4. The “I” in ROI is for “investment” so start there: Is this topic or program the right thing to invest in? If yes, then the investment has passed its first hurdle. Is it focused on a business outcome we can articulate and agree on? If it not, move on . . . there are plenty of other priorities. If the organization has an L&D function, presume a level of trust and build your execution and business credibility to extend that trust so L&D professionals can do what they do best without the ROI nonsense.
  5. Ask the “5 Whys” or “How will you know?” questions. It has to make sense up front, to the business: Does it meet a business need? Does your client understand what can and can’t be done? If not, that’s your first training assignment. Talk about what you would see or hear differently if training were successful. Ask how it contributes to saving or making money. And ask how the client is preparing themself and their managers to coach to new skills or behaviors post-training.
  6. An aspirational partnership result sounds like this—Business: “We wouldn’t have achieved our business goals without the work of L&D.” L&D: “Thank you for involving us from the beginning, being a thoughtful partner, and engaging your people in their development.”

Use L&D’s time more wisely than chasing ROI. Regularly use SMEs, case studies, and role plays pulled from on-the-job experiences. Offer coaching to managers, including coaching on recognizing efforts to apply newly learned skills. And follow up with learners in their own settings (staff meetings, work visits, and so forth) to see how things are going. What’s sticking? What’s being left out? How does that inform your next effort?

About the Author

Known as a highly effective leader for more than 35 years, Monica Goodale holds a doctorate in education, specializing in organizational leadership from Pepperdine, where she later served as an adjunct professor and guest lecturer. Her career spans military and civilian experiences, and she was profiled by the research group Bersin & Associates as a Best Practice Leader. Monica regularly speaks and teaches at professional conferences, including ATD, International Society for Performance Improvement (ISPI), and APQC (American Productivity & Quality Center). She was invited to lead a preconference workshop on designing leadership development programs at the 2014 ASTD International Conference and Expo.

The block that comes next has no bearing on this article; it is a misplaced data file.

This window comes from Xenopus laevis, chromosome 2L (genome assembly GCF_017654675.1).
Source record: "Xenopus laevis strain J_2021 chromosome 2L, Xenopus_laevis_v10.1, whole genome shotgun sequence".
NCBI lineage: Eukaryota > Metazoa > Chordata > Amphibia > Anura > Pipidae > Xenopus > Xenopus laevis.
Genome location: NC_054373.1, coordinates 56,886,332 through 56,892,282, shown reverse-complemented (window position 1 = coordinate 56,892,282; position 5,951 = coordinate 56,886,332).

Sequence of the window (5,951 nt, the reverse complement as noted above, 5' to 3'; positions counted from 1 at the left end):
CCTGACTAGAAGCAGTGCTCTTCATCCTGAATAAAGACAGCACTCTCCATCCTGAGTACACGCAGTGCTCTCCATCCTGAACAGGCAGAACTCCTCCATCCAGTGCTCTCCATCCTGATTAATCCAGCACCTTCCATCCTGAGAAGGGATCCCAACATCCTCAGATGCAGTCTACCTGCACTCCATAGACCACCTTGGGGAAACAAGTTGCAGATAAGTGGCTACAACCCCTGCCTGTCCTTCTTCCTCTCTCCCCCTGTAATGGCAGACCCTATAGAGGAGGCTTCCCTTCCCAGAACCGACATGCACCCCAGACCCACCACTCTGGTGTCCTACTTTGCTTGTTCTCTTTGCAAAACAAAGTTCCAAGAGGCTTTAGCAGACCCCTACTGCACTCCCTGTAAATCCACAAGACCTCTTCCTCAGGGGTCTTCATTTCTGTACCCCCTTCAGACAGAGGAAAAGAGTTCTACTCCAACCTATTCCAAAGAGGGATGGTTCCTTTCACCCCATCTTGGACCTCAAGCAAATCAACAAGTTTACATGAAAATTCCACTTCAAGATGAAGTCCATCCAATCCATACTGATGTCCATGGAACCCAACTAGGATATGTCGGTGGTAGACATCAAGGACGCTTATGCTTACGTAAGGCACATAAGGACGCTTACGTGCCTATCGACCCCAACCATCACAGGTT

Most recently, she has been working with the California agricultural community, including the Agricultural Personnel Management Association (APMA) and American Pistachio Growers. Monica has also supervised dozens of doctoral dissertations related to leadership development, organizational development issues, and bridging school-to-business needs. She is known for transforming traditional training and development teams into competitive assets and aligning learning efforts to directly support an organization’s business goals. Since 2011 Monica has been leading the national learning and development function for a specialty workers compensation insurance firm.